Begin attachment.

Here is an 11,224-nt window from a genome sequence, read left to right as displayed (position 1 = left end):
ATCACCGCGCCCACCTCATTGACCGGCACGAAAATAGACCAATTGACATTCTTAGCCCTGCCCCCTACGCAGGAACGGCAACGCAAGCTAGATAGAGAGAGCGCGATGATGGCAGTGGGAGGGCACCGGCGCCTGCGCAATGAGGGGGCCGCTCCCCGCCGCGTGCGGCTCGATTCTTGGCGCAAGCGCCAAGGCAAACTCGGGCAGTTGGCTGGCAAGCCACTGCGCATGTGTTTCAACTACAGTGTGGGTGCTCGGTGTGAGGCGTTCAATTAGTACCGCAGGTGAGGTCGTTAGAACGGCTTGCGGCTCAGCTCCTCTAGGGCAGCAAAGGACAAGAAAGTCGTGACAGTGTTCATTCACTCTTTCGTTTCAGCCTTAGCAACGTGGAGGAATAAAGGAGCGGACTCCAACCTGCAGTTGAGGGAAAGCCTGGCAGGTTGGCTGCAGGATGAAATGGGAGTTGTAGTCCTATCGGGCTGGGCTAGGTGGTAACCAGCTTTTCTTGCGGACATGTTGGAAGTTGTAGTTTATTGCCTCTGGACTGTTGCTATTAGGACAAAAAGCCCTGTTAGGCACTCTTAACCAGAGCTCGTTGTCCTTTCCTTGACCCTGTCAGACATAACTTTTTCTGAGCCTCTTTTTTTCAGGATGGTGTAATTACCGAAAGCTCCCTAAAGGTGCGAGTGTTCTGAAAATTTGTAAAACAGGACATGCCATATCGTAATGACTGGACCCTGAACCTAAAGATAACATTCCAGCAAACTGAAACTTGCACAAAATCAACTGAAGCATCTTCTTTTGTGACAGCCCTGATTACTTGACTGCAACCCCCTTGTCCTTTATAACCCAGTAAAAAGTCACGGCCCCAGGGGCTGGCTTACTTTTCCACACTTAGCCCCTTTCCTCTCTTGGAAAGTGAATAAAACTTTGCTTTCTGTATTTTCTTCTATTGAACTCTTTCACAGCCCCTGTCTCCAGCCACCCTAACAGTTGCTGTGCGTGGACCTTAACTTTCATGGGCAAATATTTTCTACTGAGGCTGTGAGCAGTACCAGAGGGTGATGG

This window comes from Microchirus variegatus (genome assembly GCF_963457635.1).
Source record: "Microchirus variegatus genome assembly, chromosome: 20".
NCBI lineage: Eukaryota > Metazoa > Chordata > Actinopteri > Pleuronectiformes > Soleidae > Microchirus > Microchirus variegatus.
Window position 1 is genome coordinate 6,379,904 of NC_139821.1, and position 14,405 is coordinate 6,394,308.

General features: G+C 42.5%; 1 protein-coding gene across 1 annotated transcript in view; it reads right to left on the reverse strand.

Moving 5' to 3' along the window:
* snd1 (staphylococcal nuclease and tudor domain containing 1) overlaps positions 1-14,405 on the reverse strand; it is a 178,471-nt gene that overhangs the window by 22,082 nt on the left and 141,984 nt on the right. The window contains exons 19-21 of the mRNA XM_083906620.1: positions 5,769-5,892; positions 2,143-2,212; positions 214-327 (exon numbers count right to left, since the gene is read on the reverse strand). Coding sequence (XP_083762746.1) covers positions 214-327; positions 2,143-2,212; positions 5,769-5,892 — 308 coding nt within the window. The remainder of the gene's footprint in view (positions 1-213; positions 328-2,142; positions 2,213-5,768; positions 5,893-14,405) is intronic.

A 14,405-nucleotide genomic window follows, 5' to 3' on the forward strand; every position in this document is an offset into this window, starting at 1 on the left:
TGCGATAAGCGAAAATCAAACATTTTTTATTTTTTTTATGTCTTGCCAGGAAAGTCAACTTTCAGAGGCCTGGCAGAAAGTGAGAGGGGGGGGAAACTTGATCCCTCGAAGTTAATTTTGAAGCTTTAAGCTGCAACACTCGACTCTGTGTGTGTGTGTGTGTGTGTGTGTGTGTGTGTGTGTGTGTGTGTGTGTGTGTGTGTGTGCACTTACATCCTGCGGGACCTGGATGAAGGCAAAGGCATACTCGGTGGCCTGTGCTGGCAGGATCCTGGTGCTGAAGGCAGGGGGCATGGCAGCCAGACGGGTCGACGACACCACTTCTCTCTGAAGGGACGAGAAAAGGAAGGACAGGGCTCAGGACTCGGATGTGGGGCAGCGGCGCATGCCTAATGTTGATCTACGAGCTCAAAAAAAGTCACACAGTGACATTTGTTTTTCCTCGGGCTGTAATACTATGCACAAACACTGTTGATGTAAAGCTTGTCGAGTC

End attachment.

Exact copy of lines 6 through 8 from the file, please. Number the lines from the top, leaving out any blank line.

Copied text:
Window position 1 is genome coordinate 6,379,904 of NC_139821.1, and position 14,405 is coordinate 6,394,308.

General features: G+C 42.5%; 1 protein-coding gene across 1 annotated transcript in view; it reads right to left on the reverse strand.

Moving 5' to 3' along the window: